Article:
Now, in the ancient day, everything natural was connected to the supernatural. Everything physical was connected or had a spiritual cause. And so, when they saw this great storm, they attribute it to some deity that needs to be appeased. And the way they would discern kind of how or who was responsible for it, they would just cast lots and let the gods decide. It was a common way of deciding. And so, they cast these lots, “And the lot fell on Jonah.
So they asked him, ‘Tell us, who is responsible for making all this trouble? What kind of work do you do? Where do you come from? What is your country? From what people are you?’” And all these questions are designed to get around: Who is Jonah’s God that has power over the sea? “And he answered them, ‘I am a Hebrew; I worship the Lord,’” or Yahweh, His covenant name, God, Elohim, the Creator, “‘…the Maker of the sea and the dry land.’ Now, this terrified the sailors. They asked, ‘What have you done?’ For they knew he was running away from the Lord, because he had already told them.”
“Wait a second, your God created the sea and so you decided to take a cruise?
It doesn’t make sense to us, you’re running from Him, and now we are in the middle of the sea,” which by the way, in the ancient day, the sea was the place of deep and utter fear, uncontrollable chaos. And so, there’s this already built-in sense of fear that surrounding the uncontrollable waves and wind of the sea, and he’s going, “Yeah, my God, He created the land, He created the sea, He created all of that.”
And they are going, “What in the world have you done?”
“The sea was getting rougher and rougher. So they asked him, ‘What should we do to you to make the sea calm down?’”
“‘Hurl me into the sea,’ he replied, ‘and it will become calm. I know that it’s my fault that this great storm has come upon you.’”
And he doesn’t even care that he’s put these sailors at great harm. How lame. I mean, think about it. He could have said, option maybe number one, “How do we calm this? Turn back towards Joppa. Let’s turn the ship around.” I’m pretty confident, a heart that is repentant, turn around, headed back in the right direction, I think God would have calmed the storm that way. He so didn’t want to go that way. Option one wasn’t an option.
Option two, this would have been actually, I guess, a much kinder option. “I’ll hurl myself off the boat.” Can you imagine that he put the weight of his life in the sailors’ hands? They’re like, “Wait a second, we don’t want to be responsible for you.” He was so cowardly in this moment. He’s like, “If you hurl me, then this will happen. But, you know, good luck for you.”
And notice the sailors showed compassion for Jonah where he had none for them. They hear this and they didn’t go, “Okay.” I think here’s how I would have been, let’s be honest. “Okay, so, you serve the God of the sea and the land. You are running from Him, you put us all in harm’s way, you went below deck and you slept it off, yeah, throwing you overboard sounds like a good idea. Throwing you overboard sounds exactly like the right idea. I don’t even care. You brought it onto your own head.” And notice the compassion. “Instead the men did their best to row back to land.”
Like, they showed him compassion that he didn’t even show them. “But they could not, for the sea grew even wilder than before. Then they cried out to the Lord, ‘Please, Lord, don’t let us die for taking this man’s life.’” Now they are no longer even concerned about the storm, but the consequences of what they are going to have to do to Jonah.
“Then they took Jonah and hurled him overboard, and the raging sea grew calm. At this the men greatly feared the Lord Yahweh, and they offered a sacrifice to the Lord and made vows to Him.”
Isn’t it amazing how God works? You have these sailors that are caught in someone else’s storm in the middle of it, they are not God-fearing, they are not walking with the Yahweh, and yet, through this storm, through Jonah’s disobedience, in His sovereignty, revival breaks out on the ship. And the sailors come to know the one true God and how He orchestrates and how He works, even in the midst of disasters in other people’s mistakes.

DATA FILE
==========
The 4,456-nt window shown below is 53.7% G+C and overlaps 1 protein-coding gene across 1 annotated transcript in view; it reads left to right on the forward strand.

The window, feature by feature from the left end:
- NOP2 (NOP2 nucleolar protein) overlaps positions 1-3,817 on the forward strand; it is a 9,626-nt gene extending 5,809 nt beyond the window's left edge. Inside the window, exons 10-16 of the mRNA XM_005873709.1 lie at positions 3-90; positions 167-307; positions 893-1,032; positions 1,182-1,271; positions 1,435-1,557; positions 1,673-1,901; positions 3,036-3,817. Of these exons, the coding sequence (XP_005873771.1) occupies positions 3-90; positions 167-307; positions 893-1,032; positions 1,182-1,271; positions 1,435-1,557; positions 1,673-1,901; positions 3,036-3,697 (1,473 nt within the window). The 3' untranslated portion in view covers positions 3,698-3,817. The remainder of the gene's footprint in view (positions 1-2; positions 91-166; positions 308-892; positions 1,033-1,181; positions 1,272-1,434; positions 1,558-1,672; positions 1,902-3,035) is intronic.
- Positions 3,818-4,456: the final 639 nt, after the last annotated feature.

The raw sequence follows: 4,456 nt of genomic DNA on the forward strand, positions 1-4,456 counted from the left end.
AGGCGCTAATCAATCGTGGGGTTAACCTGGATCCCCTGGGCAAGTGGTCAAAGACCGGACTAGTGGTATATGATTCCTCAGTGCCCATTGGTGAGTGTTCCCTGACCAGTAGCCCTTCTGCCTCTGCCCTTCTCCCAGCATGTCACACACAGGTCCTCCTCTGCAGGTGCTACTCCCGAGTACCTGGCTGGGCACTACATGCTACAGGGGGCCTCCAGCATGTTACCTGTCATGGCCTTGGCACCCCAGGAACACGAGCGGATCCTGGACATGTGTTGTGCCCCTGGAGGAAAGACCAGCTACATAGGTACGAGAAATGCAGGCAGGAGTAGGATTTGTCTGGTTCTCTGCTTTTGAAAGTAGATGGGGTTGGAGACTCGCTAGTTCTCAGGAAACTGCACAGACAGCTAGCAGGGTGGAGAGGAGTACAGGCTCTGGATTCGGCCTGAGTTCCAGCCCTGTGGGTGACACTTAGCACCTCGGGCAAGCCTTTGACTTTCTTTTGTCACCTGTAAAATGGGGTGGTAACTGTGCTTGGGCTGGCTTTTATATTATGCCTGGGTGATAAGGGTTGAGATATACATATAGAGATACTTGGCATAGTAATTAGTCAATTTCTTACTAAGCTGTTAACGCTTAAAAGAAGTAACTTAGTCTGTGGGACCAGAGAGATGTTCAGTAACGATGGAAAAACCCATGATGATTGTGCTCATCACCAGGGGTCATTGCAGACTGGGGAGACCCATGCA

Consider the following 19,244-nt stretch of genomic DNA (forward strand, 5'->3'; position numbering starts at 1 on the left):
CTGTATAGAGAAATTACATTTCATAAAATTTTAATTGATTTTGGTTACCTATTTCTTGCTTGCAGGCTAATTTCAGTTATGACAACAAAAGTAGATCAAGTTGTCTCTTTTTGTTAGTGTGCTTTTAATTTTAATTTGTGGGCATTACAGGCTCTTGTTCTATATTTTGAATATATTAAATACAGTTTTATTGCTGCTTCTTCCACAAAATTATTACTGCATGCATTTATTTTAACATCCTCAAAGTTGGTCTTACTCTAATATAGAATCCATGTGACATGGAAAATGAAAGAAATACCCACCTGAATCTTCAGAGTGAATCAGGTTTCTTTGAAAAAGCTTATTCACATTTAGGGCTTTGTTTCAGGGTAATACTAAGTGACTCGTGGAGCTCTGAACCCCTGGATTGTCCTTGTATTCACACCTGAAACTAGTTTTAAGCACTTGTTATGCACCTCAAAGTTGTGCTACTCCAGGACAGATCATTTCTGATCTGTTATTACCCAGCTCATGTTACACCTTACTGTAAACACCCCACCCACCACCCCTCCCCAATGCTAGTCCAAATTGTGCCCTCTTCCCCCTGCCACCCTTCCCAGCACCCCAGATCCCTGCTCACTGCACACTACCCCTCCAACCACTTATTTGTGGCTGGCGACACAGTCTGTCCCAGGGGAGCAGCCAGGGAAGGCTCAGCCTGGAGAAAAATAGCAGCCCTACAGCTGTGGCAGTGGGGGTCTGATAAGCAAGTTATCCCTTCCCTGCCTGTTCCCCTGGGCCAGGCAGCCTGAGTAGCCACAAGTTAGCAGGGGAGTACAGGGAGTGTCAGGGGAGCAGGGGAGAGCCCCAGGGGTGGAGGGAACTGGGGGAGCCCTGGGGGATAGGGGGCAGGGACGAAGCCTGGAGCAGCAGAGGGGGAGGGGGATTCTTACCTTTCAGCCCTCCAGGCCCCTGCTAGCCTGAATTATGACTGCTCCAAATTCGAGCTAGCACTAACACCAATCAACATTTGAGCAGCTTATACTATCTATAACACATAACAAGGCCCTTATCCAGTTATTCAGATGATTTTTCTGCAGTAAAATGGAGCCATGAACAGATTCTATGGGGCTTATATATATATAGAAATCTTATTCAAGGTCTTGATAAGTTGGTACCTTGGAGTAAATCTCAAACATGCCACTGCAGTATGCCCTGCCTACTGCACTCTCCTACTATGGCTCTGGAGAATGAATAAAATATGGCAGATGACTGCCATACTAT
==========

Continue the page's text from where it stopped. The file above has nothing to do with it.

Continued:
And so, it says, “Now, the Lord provided a huge fish,” and this is where we most famously know Jonah and the whale, “to swallow Jonah, and Jonah was in the belly of the fish for three days and three nights.” The Lord provided. The Lord sent.
Sometimes I think we can easily dismiss the book of Jonah as like, “Well, could somebody really survive that?” And certainly, there have been historical times where people have survived being swallowed by a fish or a whale type deal. You can go look that up.
But even more than that, if all the miracles, and especially if Jesus rose from the dead, him surviving three days in the belly of a fish is not that big of a deal. But what I think is interesting about this, like, who would have thought that would be God’s provision? You know?
One, I think it’s pretty funny of God, kind of hilarious. “Well, you’re not going to head the right direction, you’re not even going to ask the ship to go the other way? Well, I’m going to get you inside a big ol’ fish and he’s going to swim you in the right direction.” Huh.
But here’s what is incredible. Think about this. God’s provision wasn’t what Jonah expected. And I wonder for many of us, how God’s provision and how He is showing up in your life and how He is working isn’t what you expected. It isn’t necessarily what you wanted. It definitely is what you needed. But because He didn’t show up in the way you wanted, you feel disillusioned by God. You feel like, God, I prayed for this and You showed up here, but I can’t even get my eyes on this because I’m so focused on You showing up in the way that I want You to.
So, how do we shift to the more we are made for? Well, especially in the midst of the storm. God uses storms in our life to shift us back to the more we are made for. God uses storms. Now, it doesn’t mean that He causes storms. Certainly, we are going to talk about that, because He hurled a storm onto Jonah and He did cause that. So, we are going to wrestle with that. But He uses storms to shift us back to the more we are made for.
See, God is not often the source of our storm or our pain, and yet, God will not waste your pain. In His sovereignty, He will say, “In the midst of a broken, fallen, tragic world, still I can turn and use that painful moment and bring about good results.